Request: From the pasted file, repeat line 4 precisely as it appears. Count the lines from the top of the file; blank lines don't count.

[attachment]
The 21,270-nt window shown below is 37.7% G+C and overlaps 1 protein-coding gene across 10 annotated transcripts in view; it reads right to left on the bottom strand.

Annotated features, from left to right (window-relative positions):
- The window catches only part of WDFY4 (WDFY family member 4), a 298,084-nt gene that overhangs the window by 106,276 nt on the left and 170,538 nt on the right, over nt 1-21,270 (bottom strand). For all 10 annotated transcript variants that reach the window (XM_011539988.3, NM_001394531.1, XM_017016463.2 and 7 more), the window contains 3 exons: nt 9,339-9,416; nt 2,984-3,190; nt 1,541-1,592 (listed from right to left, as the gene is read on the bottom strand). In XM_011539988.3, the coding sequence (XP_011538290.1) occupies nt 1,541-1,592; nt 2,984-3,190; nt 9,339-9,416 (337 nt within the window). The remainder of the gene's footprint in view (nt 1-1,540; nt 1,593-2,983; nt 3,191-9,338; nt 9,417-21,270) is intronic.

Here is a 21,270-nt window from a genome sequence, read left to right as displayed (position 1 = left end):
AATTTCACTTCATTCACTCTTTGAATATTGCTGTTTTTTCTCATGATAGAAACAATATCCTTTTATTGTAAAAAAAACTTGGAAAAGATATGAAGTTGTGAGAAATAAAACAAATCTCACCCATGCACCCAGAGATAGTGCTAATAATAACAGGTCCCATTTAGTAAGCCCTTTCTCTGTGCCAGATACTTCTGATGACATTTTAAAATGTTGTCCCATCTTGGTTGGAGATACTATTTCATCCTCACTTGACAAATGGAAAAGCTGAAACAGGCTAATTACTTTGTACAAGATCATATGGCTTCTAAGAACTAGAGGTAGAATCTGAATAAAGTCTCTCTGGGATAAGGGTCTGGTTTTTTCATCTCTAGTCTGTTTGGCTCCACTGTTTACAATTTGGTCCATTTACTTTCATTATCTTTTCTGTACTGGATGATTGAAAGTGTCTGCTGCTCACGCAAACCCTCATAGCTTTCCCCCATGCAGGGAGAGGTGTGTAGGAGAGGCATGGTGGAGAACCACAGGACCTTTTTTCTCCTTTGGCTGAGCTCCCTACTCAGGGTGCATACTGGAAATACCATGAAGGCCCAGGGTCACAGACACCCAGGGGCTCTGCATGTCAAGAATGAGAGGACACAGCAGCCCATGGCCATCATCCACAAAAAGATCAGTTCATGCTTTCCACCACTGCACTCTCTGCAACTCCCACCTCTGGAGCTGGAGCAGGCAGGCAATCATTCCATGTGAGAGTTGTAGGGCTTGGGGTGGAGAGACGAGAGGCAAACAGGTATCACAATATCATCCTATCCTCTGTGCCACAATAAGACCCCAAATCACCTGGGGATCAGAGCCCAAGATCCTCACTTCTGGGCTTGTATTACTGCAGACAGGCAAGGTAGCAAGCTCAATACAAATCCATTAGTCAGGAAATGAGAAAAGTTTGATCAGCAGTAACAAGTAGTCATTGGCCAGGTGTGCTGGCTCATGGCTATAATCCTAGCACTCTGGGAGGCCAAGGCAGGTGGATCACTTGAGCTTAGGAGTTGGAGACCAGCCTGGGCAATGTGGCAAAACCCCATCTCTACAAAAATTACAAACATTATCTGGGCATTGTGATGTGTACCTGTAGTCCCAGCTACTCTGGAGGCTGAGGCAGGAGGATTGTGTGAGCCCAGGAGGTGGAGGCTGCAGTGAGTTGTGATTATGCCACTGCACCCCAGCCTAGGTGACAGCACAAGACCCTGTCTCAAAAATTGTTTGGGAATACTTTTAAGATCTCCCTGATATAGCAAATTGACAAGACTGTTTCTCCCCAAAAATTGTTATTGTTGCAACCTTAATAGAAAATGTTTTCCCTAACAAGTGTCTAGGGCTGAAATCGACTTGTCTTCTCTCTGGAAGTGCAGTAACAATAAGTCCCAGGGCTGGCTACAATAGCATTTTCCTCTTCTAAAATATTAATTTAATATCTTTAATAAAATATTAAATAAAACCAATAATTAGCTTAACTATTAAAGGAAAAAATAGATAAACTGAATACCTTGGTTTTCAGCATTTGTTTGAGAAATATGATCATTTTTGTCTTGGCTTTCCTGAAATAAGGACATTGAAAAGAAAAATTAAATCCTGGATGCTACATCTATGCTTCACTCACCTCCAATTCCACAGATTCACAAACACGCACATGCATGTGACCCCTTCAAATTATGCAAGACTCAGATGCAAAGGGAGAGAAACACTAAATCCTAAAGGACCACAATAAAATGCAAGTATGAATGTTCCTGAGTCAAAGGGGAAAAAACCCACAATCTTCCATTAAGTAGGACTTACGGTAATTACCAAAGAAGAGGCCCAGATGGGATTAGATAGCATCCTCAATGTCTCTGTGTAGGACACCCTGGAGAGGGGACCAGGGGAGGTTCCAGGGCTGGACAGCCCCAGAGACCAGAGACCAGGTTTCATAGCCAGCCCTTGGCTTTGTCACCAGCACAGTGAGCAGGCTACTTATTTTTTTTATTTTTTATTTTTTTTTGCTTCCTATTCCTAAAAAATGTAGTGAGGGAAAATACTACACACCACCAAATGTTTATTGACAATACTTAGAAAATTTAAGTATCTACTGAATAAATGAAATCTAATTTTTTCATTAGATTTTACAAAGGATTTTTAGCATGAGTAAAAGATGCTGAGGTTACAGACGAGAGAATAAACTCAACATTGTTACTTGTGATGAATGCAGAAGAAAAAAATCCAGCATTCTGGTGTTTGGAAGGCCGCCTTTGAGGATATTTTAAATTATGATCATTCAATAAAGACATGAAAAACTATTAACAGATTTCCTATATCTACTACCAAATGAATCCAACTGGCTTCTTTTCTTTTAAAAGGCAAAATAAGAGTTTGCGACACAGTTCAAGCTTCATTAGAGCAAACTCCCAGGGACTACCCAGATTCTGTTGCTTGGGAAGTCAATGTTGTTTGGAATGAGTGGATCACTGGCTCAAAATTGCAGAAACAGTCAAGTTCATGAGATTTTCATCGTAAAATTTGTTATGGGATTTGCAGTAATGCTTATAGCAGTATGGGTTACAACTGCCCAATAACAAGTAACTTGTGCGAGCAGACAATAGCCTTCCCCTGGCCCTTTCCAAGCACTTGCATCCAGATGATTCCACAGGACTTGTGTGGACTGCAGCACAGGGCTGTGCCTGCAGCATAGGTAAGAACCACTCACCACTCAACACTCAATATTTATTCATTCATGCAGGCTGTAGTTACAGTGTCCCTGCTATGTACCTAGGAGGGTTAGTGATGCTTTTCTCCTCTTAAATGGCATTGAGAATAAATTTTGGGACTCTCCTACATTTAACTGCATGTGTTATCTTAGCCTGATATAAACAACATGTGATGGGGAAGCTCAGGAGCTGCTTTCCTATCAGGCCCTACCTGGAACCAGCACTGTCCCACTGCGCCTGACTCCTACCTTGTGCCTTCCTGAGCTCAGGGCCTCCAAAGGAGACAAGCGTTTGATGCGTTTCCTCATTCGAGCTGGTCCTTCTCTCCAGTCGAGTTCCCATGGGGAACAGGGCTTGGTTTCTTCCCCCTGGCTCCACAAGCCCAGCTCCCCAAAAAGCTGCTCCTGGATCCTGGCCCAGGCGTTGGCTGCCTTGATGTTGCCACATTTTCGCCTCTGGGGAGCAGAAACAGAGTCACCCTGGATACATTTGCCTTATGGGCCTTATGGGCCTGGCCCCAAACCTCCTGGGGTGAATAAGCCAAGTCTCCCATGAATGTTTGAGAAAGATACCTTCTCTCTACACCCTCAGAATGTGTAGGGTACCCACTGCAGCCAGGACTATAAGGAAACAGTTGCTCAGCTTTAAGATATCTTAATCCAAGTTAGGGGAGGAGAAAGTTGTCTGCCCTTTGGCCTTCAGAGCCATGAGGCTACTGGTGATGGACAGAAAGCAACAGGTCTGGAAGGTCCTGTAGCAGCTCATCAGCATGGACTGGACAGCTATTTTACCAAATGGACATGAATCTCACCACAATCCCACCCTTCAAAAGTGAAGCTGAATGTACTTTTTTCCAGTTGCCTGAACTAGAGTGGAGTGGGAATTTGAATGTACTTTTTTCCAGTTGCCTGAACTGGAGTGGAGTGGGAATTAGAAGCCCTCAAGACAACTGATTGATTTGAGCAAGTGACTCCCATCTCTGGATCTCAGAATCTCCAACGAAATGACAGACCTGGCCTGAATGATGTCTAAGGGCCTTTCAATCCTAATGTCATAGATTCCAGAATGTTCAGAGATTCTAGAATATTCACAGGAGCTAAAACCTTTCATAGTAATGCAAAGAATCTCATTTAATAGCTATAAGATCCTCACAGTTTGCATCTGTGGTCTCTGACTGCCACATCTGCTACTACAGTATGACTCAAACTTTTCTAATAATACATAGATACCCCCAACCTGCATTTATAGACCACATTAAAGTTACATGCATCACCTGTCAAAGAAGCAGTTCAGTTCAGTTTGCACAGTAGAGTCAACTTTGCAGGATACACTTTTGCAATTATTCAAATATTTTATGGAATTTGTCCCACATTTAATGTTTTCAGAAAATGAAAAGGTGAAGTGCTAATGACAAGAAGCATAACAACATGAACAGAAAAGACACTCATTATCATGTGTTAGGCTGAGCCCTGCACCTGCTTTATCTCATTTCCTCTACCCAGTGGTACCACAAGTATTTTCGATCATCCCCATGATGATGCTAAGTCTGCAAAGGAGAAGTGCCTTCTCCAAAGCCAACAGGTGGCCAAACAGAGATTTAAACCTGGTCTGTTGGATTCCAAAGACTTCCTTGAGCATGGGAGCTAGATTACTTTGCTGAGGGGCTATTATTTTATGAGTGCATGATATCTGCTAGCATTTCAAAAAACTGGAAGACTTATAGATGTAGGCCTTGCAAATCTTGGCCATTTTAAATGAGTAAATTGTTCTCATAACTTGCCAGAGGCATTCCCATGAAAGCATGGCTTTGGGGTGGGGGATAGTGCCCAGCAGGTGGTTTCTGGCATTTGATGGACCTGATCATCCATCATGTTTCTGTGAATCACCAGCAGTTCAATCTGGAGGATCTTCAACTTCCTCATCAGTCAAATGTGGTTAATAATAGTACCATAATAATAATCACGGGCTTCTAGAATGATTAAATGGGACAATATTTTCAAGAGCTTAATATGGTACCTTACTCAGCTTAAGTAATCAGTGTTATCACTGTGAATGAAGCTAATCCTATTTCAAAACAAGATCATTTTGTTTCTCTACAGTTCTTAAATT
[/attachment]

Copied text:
Here is a 21,270-nt window from a genome sequence, read left to right as displayed (position 1 = left end):